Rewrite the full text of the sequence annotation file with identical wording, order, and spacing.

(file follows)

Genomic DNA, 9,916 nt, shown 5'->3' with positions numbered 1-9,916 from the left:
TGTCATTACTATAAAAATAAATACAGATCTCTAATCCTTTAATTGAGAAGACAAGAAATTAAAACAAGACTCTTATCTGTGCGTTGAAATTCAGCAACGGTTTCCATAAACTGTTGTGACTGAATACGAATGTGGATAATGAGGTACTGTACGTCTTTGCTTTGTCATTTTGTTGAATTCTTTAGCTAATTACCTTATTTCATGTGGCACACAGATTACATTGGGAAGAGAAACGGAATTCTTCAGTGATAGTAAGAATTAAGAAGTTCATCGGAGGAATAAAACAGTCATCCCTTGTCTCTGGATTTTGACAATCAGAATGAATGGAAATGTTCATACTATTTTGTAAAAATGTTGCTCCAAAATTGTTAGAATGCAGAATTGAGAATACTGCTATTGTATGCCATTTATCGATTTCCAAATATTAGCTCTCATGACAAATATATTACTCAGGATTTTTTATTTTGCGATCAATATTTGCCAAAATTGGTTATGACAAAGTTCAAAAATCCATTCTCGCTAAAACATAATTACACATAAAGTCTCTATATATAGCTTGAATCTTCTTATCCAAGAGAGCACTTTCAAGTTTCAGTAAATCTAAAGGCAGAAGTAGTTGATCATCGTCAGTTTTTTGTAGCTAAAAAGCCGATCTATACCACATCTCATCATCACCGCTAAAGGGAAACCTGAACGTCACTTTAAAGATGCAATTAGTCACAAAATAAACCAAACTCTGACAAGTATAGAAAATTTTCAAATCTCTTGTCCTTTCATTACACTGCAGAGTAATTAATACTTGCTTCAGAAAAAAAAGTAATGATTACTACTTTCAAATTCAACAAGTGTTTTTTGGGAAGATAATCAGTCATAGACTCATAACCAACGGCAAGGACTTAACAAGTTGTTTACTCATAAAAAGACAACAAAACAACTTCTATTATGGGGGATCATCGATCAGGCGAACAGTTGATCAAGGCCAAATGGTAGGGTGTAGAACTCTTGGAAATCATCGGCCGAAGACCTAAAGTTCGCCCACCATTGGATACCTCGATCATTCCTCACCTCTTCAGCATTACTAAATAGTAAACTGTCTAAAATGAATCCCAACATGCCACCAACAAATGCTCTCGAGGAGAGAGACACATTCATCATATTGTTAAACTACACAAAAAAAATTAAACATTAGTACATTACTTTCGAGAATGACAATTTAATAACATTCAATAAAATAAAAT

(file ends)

Genomic DNA, 9,916 nt, shown 5'->3' with positions numbered 1-9,916 from the left:
TGTCATTACTATAAAAATAAATACAGATCTCTAATCCTTTAATTGAGAAGACAAGAAATTAAAACAAGACTCTTATCTGTGCGTTGAAATTCAGCAACGGTTTCCATAAACTGTTGTGACTGAATACGAATGTGGATAATGAGGTACTGTACGTCTTTGCTTTGTCATTTTGTTGAATTCTTTAGCTAATTACCTTATTTCATGTGGCACACAGATTACATTGGGAAGAGAAACGGAATTCTTCAGTGATAGTAAGAATTAAGAAGTTCATCGGAGGAATAAAACAGTCATCCCTTGTCTCTGGATTTTGACAATCAGAATGAATGGAAATGTTCATACTATTTTGTAAAAATGTTGCTCCAAAATTGTTAGAATGCAGAATTGAGAATACTGCTATTGTATGCCATTTATCGATTTCCAAATATTAGCTCTCATGACAAATATATTACTCAGGATTTTTTATTTTGCGATCAATATTTGCCAAAATTGGTTATGACAAAGTTCAAAAATCCATTCTCGCTAAAACATAATTACACATAAAGTCTCTATATATAGCTTGAATCTTCTTATCCAAGAGAGCACTTTCAAGTTTCAGTAAATCTAAAGGCAGAAGTAGTTGATCATCGTCAGTTTTTTGTAGCTAAAAAGCCGATCTATACCACATCTCATCATCACCGCTAAAGGGAAACCTGAACGTCACTTTAAAGATGCAATTAGTCACAAAATAAACCAAACTCTGACAAGTATAGAAAATTTTCAAATCTCTTGTCCTTTCATTACACTGCAGAGTAATTAATACTTGCTTCAGAAAAAAAAGTAATGATTACTACTTTCAAATTCAACAAGTGTTTTTTGGGAAGATAATCAGTCATAGACTCATAACCAACGGCAAGGACTTAACAAGTTGTTTACTCATAAAAAGACAACAAAACAACTTCTATTATGGGGGATCATCGATCAGGCGAACAGTTGATCAAGGCCAAATGGTAGGGTGTAGAACTCTTGGAAATCATCGGCCGAAGACCTAAAGTTCGCCCACCATTGGATACCTCGATCATTCCTCACCTCTTCAGCATTACTAAATAGTAAACTGTCTAAAATGAATCCCAACATGCCACCAACAAATGCTCTCGAGGAGAGAGACACATTCATCATATTGTTAAACTACACAAAAAAAATTAAACATTAGTACATTACTTTCGAGAATGACAATTTAATAACATTCAATAAAATAAAAT